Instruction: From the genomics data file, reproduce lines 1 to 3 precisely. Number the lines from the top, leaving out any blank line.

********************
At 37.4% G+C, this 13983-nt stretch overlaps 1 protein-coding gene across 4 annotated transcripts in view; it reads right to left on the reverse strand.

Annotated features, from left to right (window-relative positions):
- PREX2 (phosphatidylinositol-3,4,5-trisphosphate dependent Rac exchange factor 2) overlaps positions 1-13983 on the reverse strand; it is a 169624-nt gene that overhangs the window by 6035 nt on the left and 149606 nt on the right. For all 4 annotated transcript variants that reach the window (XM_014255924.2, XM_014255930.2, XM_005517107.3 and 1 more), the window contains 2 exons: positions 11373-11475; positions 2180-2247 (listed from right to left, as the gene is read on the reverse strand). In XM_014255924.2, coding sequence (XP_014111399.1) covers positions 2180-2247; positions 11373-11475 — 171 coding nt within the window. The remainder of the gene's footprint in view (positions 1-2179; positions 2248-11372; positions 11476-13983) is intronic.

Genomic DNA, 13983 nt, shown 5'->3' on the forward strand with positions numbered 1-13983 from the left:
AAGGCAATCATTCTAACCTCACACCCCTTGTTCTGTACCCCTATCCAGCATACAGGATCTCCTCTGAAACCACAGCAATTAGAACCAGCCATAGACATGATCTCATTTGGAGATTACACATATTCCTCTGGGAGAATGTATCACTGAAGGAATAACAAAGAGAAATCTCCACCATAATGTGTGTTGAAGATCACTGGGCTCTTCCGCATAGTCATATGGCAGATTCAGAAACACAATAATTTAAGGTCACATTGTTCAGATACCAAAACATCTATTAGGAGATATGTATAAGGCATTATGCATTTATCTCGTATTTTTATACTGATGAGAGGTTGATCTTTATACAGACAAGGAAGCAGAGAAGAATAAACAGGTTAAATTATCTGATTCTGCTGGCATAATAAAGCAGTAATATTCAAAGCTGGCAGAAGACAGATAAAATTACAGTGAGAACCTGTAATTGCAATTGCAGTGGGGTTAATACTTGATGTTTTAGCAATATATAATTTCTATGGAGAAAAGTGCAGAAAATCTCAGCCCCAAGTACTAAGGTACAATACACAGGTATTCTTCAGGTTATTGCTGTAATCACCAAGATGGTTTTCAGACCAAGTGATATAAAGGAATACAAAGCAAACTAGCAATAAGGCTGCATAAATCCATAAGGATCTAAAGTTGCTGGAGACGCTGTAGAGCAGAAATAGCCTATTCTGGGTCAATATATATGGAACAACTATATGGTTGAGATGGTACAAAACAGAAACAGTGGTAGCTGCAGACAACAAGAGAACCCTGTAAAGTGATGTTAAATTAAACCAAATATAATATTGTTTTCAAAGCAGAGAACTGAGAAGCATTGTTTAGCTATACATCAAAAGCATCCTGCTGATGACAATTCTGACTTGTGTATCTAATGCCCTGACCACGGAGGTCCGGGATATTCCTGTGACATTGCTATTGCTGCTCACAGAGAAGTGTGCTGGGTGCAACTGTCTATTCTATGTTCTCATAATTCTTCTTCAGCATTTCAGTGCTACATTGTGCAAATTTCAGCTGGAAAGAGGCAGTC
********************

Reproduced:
At 37.4% G+C, this 13983-nt stretch overlaps 1 protein-coding gene across 4 annotated transcripts in view; it reads right to left on the reverse strand.

Annotated features, from left to right (window-relative positions):
- PREX2 (phosphatidylinositol-3,4,5-trisphosphate dependent Rac exchange factor 2) overlaps positions 1-13983 on the reverse strand; it is a 169624-nt gene that overhangs the window by 6035 nt on the left and 149606 nt on the right. For all 4 annotated transcript variants that reach the window (XM_014255924.2, XM_014255930.2, XM_005517107.3 and 1 more), the window contains 2 exons: positions 11373-11475; positions 2180-2247 (listed from right to left, as the gene is read on the reverse strand). In XM_014255924.2, coding sequence (XP_014111399.1) covers positions 2180-2247; positions 11373-11475 — 171 coding nt within the window. The remainder of the gene's footprint in view (positions 1-2179; positions 2248-11372; positions 11476-13983) is intronic.